B.C. should be prepared to swallow water cost increase: health officer
May 16 2012
If people were willing to pour money into municipal water infrastructure as readily as they are to spend it on bottled water, we could be assured the safe drinking water we need for years to come, says B.C. health officer Dr. Perry Kendall.
Kendall and deputy officer Dr. Eric Young released a 2011 progress report on the province's Action Plan for Safe Drinking Water in Victoria on Tuesday.
"If people were prepared to pay for municipal water what they are prepared to pay for bottled water, we'd have no issues with infrastructure, planning and funding that the report shows we actually have," Kendall said.
The report, which covers the fiscal reporting period of 2007-08 and 2008-09, touched on a number of highlights, including that there were no community outbreaks of water-borne illness related to drinking water systems during the reporting period.
But challenges were also noted - mainly the number of users on small water systems that could be hooked into larger systems and a lack of drinking water infrastructure in some smaller communities.
The report also tackles the lack of planning and the resulting cost of replacing crumbling municipal infrastructure where "some of those systems are in trouble," said Young.
The highest risk systems must be identified and supported with more government grants, and taxpayers should be prepared to pay more to keep their water safe and accessible, he said.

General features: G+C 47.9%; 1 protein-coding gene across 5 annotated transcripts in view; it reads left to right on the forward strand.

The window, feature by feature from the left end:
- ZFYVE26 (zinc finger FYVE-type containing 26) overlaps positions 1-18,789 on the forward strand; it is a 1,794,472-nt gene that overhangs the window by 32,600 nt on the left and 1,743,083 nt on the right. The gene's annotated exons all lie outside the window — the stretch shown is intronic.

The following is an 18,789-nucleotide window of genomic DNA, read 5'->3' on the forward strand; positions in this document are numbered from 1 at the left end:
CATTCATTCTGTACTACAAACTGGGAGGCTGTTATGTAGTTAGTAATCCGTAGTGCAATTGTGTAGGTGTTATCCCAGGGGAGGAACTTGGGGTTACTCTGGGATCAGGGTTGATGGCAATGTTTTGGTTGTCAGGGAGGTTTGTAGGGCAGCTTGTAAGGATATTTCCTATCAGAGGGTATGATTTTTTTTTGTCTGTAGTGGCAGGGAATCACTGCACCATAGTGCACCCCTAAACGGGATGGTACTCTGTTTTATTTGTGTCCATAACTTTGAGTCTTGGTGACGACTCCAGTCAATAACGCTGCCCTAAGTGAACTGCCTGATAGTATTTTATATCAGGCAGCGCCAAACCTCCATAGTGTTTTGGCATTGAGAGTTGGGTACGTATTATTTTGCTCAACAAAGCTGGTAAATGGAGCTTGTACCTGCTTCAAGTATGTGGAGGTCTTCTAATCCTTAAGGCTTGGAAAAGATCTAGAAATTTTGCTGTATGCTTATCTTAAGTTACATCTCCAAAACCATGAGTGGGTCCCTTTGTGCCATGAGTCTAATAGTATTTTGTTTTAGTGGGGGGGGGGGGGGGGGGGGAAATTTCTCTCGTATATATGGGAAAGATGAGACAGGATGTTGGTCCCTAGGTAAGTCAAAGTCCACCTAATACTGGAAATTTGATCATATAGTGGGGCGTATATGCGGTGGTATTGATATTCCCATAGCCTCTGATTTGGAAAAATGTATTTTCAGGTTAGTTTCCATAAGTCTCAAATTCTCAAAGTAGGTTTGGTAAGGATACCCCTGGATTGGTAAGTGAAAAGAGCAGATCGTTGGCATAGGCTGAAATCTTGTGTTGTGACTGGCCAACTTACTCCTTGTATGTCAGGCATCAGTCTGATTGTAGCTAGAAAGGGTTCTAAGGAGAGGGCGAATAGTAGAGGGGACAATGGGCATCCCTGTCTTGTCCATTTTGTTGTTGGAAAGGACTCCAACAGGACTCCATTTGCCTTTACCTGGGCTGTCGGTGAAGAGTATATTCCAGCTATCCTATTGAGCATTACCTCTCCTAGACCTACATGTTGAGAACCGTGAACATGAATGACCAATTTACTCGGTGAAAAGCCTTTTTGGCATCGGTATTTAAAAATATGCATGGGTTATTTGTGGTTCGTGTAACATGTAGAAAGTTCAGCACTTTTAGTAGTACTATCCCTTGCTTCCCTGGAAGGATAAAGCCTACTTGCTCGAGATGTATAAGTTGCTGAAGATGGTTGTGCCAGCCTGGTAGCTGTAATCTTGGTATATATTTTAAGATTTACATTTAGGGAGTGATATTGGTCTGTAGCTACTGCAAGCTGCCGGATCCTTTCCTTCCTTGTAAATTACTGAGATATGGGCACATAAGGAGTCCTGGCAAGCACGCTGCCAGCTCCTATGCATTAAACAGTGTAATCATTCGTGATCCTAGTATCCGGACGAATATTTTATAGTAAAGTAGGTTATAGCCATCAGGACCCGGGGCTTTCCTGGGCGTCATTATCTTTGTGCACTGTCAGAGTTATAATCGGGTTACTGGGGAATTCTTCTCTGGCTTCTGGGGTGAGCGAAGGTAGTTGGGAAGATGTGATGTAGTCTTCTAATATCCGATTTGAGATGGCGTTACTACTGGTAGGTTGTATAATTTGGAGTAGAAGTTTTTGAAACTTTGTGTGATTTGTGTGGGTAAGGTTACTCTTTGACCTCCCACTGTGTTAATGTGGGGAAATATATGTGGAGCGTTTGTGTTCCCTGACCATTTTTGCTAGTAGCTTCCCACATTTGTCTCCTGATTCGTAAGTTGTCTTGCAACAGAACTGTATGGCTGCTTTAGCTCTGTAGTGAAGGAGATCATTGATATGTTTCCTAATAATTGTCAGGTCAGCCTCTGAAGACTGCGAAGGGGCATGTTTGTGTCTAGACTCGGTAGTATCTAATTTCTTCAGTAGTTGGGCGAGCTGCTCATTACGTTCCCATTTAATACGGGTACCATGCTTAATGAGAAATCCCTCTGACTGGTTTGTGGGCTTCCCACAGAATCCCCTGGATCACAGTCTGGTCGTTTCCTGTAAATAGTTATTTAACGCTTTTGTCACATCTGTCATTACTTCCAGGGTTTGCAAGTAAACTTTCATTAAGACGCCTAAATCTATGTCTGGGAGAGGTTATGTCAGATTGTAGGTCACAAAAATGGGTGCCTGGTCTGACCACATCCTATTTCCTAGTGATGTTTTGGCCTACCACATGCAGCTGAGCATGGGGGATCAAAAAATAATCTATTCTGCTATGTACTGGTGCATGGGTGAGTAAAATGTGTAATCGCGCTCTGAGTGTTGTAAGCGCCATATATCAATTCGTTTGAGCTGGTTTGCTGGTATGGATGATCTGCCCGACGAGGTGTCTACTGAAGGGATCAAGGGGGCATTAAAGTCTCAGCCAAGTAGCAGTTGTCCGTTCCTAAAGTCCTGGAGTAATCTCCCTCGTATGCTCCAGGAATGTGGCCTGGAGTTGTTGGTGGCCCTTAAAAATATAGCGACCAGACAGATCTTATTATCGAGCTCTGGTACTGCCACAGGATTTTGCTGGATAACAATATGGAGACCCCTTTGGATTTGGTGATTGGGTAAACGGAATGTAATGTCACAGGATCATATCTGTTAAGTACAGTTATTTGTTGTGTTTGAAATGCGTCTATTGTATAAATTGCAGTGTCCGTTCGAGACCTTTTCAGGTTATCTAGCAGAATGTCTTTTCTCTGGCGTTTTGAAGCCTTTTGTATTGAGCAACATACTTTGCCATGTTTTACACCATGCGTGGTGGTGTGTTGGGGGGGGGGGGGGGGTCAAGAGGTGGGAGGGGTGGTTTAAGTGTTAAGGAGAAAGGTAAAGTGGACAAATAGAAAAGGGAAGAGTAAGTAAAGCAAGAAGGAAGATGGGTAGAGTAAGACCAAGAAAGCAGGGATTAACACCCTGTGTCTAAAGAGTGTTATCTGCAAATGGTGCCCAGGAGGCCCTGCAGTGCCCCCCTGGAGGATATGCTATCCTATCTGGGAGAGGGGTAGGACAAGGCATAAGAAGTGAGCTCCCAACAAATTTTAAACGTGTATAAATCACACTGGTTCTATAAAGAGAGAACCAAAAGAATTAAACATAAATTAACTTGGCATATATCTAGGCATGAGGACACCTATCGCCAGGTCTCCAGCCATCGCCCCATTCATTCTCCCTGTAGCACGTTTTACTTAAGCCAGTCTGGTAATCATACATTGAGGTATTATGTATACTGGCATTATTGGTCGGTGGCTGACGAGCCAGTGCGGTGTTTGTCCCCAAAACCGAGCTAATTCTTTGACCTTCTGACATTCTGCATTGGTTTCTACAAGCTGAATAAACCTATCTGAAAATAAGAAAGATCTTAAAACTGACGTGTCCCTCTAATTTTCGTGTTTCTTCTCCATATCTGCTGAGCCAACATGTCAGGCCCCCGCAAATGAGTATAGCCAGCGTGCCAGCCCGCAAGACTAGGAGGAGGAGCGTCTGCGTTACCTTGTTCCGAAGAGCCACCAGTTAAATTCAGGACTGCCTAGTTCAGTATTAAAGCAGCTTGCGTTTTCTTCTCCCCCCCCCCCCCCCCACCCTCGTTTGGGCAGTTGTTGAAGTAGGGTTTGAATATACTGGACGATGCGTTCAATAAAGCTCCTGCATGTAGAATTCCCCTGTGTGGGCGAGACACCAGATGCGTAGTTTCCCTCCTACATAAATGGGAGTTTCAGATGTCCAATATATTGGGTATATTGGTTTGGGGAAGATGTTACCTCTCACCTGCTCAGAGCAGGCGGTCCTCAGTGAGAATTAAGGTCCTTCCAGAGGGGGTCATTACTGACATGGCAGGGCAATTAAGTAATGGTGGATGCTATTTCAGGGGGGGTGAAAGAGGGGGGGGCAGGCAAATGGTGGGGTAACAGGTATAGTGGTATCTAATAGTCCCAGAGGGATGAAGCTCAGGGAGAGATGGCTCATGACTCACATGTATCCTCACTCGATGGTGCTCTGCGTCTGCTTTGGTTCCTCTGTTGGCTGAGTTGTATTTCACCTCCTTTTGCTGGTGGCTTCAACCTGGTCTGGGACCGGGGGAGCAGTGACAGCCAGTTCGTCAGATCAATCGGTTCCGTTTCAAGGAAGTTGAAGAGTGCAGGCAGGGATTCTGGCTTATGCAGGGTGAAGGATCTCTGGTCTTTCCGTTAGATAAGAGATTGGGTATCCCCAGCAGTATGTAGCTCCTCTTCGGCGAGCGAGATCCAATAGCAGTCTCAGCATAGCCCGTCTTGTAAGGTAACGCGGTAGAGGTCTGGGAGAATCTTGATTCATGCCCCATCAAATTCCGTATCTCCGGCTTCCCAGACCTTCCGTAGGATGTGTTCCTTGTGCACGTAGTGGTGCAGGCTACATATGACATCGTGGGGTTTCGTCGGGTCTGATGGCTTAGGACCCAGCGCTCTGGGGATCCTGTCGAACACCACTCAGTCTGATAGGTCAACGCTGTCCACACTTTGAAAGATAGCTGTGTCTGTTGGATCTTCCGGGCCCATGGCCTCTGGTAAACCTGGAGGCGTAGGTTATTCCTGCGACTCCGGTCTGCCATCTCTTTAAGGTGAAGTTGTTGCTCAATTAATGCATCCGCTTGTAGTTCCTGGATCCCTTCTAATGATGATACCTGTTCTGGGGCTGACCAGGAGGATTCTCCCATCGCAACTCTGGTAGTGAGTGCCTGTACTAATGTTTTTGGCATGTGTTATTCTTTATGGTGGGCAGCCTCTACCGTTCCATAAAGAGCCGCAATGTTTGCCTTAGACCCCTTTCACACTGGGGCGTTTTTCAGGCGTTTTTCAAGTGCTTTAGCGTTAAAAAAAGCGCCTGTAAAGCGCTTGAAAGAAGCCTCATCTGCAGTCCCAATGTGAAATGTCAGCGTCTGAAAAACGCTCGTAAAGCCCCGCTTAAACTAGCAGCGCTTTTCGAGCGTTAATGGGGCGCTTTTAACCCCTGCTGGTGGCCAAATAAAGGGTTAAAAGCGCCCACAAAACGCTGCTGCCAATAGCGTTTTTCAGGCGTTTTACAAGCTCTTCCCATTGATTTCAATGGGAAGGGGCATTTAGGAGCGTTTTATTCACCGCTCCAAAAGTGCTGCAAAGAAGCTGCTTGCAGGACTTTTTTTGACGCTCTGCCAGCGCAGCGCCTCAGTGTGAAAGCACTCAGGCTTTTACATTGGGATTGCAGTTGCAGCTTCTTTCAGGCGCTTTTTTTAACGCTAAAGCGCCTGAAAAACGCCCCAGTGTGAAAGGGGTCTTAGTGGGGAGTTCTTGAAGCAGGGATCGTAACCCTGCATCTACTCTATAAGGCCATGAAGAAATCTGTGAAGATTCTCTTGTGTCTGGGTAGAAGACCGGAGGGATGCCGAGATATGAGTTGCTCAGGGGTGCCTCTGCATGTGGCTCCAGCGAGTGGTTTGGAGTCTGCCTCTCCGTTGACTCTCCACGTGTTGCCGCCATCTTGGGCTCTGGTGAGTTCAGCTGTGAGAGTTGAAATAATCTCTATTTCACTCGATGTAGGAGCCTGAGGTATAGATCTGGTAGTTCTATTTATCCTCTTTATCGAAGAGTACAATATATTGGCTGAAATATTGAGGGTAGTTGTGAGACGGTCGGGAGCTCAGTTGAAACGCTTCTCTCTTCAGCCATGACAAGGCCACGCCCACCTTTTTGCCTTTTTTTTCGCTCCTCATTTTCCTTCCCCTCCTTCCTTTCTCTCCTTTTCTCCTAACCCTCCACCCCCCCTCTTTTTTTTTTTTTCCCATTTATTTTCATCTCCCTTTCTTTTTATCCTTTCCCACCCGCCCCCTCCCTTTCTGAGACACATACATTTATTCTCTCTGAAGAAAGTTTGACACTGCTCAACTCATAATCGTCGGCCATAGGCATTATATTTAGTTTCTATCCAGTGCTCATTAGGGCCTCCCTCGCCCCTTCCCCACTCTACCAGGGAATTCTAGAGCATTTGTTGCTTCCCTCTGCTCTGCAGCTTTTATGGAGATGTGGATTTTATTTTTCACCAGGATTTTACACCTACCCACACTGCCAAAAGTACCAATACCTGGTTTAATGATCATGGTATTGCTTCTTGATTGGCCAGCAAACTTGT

"I would advise people for the cost of water - which is less than a tenth of cent a litre - it's that we are getting the best value in the world," Young said.
B.C.'s health officer says any savings made by sharing the costs of a larger water system are lost on the many smaller systems, which cost more per unit to develop and maintain.
"Even if we were to take the amount we currently spend on bottled water and invest that back into municipal infrastructure to pay for what we need, that would be a substantial change."
Russell Moore, president of Ripple FX Water in B.C., has been in the water business since 1995. Bottled water companies have rescued municipal water systems when disaster has struck, he said.
"It's just in vogue to choose to throw bottled water under the bus rather than recognize there's a money issue, not a bottled water issue."
Within the report's recommendations is a call for the province to pursue legislative change to allow decisionmakers to:
? prohibit the creation of multiple small water systems where one larger system could be developed.
? extend boundaries to expand government-owned water supply systems.
? require developers to connect new properties with nearby existing water supply systems.